Under Armour Wants to Pull Plug at UCLA & Cal. Who's Got Next?
Under Armour wants to terminate its $280 million apparel endorsement deal with UCLA.
When I saw that headline over the weekend, a barrage of cliches went through my brain. . . none of them good.
What were they thinking? Tip of the iceberg. Sign of the times. Fashion statement. Clash of the titans. Trouble in River City. . . You get the idea.
And most of all, I remembered my mother’s advice to become a lawyer. Because this a guaranteed win for them.
Don’t be surprised if they are doing a lot of renegotiating on apparel deals—and other deals—with schools around the nation. Especially the ones with big contracts.
“Under Armour has recently made the difficult decision to discontinue our partnership with UCLA, as we have been paying for marketing benefits that we have not received for an extended time period,” the company said in a statement supplied to the Los Angeles Times, which broke the story. “The agreement allows us to terminate in such an event and we are exercising that right.”
Marketing benefits that have not been received? Those are either in the eye of the beholder—or in contract language. Lawyers, start your hourly billing.
Under Armour also is trying to opt out of its $86 million deal with Cal, the San Jose Mercury News reported, adding that Under Armour stock, which traded at $43 a share when the deals were made, has fallen to $9 a share.
UCLA and Cal gear no longer is shown on the Under Armour website, although I did find an ad for Cal gear during a search on Google, which apparently doesn’t read the results of its searches, even for nearby universities. Utah is Under Armour’s last remaining Pac-12 partner.
UCLA, which agreed in 2016 to the 15-year deal, the richest in college sports history, is not going to take this lying down. (Forgot to put that cliche into the above list.)
“We are exploring all of our options to resist Under Armour’s actions and will share more information as we can,” UCLA athletic director Dan Guerrero wrote in a letter to the UCLA community, the L.A. Times reported. “We want to reassure you that UCLA Athletics remains committed to providing our hard-working staff and student-athletes with the footwear, apparel and equipment needed to train and compete at the highest level.”
The image of Chip Kelly’s lads practicing barefoot on the gridiron, or worse yet, Mick Cronin’s players wrestling with Pauley Pavilion splinters, is hard to fathom. But that seems to be the image the AD was going for.
In a further complication for a school that has seen its reputation for athletic success plummet in recent years, Guerrero is retiring this week. So this kettle of fish lands on the desk of new AD Martin Jarmond, 40, who comes to UCLA from Boston College, another Under Armour school. Part of B.C.’s Under Armour deal included the Martin Jarmond Collection of sportswear.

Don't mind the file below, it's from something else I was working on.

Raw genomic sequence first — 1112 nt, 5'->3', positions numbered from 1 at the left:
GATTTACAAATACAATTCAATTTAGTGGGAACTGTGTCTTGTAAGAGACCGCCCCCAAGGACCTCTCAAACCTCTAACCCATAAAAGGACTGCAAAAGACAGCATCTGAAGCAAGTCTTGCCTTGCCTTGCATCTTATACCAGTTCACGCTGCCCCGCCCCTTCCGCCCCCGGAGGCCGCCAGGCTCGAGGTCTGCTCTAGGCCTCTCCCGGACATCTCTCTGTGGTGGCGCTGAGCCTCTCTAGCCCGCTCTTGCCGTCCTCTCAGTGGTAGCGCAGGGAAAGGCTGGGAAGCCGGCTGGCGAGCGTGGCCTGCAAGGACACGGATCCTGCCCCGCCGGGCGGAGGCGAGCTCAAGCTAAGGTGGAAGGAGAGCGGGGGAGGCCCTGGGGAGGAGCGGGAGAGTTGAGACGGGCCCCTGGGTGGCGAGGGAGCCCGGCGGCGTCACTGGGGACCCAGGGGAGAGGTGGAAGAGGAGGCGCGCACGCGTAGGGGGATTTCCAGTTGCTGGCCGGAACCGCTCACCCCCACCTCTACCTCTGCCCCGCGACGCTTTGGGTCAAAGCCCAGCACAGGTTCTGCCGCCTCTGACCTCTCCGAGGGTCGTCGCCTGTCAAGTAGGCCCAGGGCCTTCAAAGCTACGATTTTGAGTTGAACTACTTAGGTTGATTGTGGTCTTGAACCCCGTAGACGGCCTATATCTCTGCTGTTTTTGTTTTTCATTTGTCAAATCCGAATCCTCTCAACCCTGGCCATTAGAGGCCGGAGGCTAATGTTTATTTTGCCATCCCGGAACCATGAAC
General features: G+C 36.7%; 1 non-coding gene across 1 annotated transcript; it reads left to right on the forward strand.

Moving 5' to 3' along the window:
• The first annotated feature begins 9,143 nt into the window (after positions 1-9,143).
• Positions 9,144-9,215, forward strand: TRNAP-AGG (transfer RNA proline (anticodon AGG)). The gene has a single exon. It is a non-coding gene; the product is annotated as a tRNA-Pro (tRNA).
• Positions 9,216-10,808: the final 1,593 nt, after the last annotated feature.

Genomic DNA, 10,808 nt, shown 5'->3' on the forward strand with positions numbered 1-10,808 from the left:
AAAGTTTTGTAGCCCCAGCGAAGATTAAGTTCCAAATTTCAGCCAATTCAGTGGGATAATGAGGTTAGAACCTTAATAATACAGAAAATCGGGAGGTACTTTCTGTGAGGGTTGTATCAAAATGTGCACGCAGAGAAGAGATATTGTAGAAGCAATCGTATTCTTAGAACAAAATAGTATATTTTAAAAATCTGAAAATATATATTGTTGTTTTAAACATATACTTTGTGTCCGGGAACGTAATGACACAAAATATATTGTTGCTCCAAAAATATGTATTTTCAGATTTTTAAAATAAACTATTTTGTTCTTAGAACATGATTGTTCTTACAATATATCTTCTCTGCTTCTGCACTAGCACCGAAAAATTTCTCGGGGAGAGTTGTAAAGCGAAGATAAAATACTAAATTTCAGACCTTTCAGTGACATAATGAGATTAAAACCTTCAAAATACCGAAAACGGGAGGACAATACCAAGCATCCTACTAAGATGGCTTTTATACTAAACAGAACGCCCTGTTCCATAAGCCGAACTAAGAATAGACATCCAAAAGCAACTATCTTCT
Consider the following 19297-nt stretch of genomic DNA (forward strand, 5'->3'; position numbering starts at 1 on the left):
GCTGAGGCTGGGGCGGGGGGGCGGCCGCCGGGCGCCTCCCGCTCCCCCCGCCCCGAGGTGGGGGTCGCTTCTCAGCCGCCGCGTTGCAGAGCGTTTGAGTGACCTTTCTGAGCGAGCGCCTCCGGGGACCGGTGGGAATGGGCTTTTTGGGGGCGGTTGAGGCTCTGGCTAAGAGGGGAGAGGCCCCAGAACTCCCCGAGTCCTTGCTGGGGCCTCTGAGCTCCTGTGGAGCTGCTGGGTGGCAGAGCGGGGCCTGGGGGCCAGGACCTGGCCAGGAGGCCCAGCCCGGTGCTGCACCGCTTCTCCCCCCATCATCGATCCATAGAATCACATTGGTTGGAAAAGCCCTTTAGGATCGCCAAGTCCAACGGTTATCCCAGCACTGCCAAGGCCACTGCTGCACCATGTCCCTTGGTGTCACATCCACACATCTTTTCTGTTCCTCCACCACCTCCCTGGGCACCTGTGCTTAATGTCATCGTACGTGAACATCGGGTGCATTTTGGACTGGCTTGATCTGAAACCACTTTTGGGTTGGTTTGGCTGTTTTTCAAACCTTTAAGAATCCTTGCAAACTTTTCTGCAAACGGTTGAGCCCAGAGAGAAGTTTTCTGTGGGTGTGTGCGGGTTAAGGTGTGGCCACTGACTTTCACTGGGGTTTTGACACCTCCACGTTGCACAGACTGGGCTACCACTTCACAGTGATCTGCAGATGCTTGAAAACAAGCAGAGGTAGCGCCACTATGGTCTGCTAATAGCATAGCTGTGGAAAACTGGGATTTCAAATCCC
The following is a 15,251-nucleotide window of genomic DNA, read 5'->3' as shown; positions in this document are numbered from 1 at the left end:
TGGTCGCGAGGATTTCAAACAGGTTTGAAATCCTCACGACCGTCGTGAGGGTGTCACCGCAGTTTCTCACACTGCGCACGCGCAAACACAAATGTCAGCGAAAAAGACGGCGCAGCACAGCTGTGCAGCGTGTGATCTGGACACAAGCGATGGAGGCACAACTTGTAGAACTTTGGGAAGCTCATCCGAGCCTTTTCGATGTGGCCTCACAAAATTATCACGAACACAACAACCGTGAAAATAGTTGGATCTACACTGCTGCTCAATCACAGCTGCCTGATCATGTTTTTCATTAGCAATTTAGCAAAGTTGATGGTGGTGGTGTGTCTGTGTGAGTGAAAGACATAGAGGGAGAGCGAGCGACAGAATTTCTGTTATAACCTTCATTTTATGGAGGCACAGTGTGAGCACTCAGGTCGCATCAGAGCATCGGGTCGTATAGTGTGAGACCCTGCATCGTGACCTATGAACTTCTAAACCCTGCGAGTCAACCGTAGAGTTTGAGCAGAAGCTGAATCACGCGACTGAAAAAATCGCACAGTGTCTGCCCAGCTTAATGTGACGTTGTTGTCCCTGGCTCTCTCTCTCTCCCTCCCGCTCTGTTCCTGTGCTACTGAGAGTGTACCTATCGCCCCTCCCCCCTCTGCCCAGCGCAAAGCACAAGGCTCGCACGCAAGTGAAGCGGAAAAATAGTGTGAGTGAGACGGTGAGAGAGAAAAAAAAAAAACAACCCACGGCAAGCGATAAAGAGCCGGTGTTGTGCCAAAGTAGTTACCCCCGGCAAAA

Good luck on marketing that now.
But here’s the larger concern. During the COVID-19 crisis, the focus has been on everyone’s health, as it absolutely should be. And now the sports world is dealing ever-so-tentatively with trying to bring back America’s games.
What hasn’t really been addressed in detail is what's behind Door Number Three: The economic impact of all the shutdowns imposed by the pandemic. Under Armour isn't citing pandemic reasons for breaking its UCLA and Cal deals. But declining revenue is obviously huge, regardless of the cause.
Under Armour’s disputes with UCLA and Cal, as they play out, will shine a bright light on that. Both sides are dealing with unprecedented financial situations. Even before the Coronavirus crisis, Under Armour was in a cutthroat battle with Nike and Adidas in the lucrative, but fickle athletic-wear business.
Meanwhile, the UCLA athletic department faced a massive budget deficit even before the pandemic. It borrowed from the university to cover an $18.9 million shortfall for fiscal 2019. Cal experienced a $24.5 million shortfall. The COVID crisis makes the already- grim prospects for 2020 even more dismal.
UCLA, of course, is in a particularly bleak bind. The Under Armour dispute on top of a budget mess that existed even before the pandemic is the worst kind of nightmare scenario.
But there is also this to consider: With revenue slashed due to games not being played and merchandise not being bought, this kind of financial crisis is likely to play out at athletic departments across the nation.
In a way, the smaller schools might end up being better able to cope than the behemoths who are built on huge crowds, massive TV dollars and big apparel-endorsement deals. As my TMG colleague Mark Blaudschun noted, the Ivy League has drawn up scaled-back football plans. Historically black schools already are canceling some games.
The scariest part for bigger schools is that the prospects for the 2020 college football season remain precarious. Even if a season is salvaged with greatly reduced crowds and fewer games, how are athletic departments going to pay for everything?
UCLA will get a lot of attention because its situation is dire in a boggling way. But one way or another, widespread adjustments to apparel contracts seem likely. Plus widespread adjustments to salaries. And everything else that can be adjusted.
Virtually every school is likely to be hurting. And revising its budget in a painful and frightening way. The Alabamas and Ohio States may bring in the most dollars. But they also have the highest expenditures.
This is a system based on games being played. And right now, it’s looking like a house of cards. Everywhere.
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